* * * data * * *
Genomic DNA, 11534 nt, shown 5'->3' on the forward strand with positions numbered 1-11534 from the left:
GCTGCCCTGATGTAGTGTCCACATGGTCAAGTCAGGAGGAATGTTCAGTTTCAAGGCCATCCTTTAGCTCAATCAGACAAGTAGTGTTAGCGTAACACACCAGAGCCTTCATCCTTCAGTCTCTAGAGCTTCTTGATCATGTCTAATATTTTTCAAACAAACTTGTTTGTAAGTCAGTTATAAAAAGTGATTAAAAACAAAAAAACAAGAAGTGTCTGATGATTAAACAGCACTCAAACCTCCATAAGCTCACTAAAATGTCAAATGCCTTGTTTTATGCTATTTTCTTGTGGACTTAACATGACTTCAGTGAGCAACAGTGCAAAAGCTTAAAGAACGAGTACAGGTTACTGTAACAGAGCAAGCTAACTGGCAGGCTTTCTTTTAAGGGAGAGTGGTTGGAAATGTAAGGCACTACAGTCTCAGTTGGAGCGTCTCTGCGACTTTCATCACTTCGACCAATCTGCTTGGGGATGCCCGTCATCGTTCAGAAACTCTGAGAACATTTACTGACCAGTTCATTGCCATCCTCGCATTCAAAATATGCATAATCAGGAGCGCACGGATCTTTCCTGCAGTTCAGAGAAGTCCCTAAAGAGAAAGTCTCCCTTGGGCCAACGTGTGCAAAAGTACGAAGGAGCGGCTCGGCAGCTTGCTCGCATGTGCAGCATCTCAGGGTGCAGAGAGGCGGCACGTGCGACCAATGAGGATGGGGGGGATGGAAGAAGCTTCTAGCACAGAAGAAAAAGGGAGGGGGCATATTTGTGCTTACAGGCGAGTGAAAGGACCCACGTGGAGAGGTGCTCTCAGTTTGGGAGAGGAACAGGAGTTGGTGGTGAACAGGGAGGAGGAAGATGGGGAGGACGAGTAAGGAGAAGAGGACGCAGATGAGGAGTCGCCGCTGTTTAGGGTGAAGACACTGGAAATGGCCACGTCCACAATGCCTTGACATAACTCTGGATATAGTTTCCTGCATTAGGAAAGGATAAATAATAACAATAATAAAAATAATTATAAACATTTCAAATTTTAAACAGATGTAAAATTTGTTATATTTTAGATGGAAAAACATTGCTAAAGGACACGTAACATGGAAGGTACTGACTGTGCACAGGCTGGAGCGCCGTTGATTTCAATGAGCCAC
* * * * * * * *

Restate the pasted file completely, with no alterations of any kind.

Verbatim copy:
Genomic DNA, 11534 nt, shown 5'->3' on the forward strand with positions numbered 1-11534 from the left:
GCTGCCCTGATGTAGTGTCCACATGGTCAAGTCAGGAGGAATGTTCAGTTTCAAGGCCATCCTTTAGCTCAATCAGACAAGTAGTGTTAGCGTAACACACCAGAGCCTTCATCCTTCAGTCTCTAGAGCTTCTTGATCATGTCTAATATTTTTCAAACAAACTTGTTTGTAAGTCAGTTATAAAAAGTGATTAAAAACAAAAAAACAAGAAGTGTCTGATGATTAAACAGCACTCAAACCTCCATAAGCTCACTAAAATGTCAAATGCCTTGTTTTATGCTATTTTCTTGTGGACTTAACATGACTTCAGTGAGCAACAGTGCAAAAGCTTAAAGAACGAGTACAGGTTACTGTAACAGAGCAAGCTAACTGGCAGGCTTTCTTTTAAGGGAGAGTGGTTGGAAATGTAAGGCACTACAGTCTCAGTTGGAGCGTCTCTGCGACTTTCATCACTTCGACCAATCTGCTTGGGGATGCCCGTCATCGTTCAGAAACTCTGAGAACATTTACTGACCAGTTCATTGCCATCCTCGCATTCAAAATATGCATAATCAGGAGCGCACGGATCTTTCCTGCAGTTCAGAGAAGTCCCTAAAGAGAAAGTCTCCCTTGGGCCAACGTGTGCAAAAGTACGAAGGAGCGGCTCGGCAGCTTGCTCGCATGTGCAGCATCTCAGGGTGCAGAGAGGCGGCACGTGCGACCAATGAGGATGGGGGGGATGGAAGAAGCTTCTAGCACAGAAGAAAAAGGGAGGGGGCATATTTGTGCTTACAGGCGAGTGAAAGGACCCACGTGGAGAGGTGCTCTCAGTTTGGGAGAGGAACAGGAGTTGGTGGTGAACAGGGAGGAGGAAGATGGGGAGGACGAGTAAGGAGAAGAGGACGCAGATGAGGAGTCGCCGCTGTTTAGGGTGAAGACACTGGAAATGGCCACGTCCACAATGCCTTGACATAACTCTGGATATAGTTTCCTGCATTAGGAAAGGATAAATAATAACAATAATAAAAATAATTATAAACATTTCAAATTTTAAACAGATGTAAAATTTGTTATATTTTAGATGGAAAAACATTGCTAAAGGACACGTAACATGGAAGGTACTGACTGTGCACAGGCTGGAGCGCCGTTGATTTCAATGAGCCAC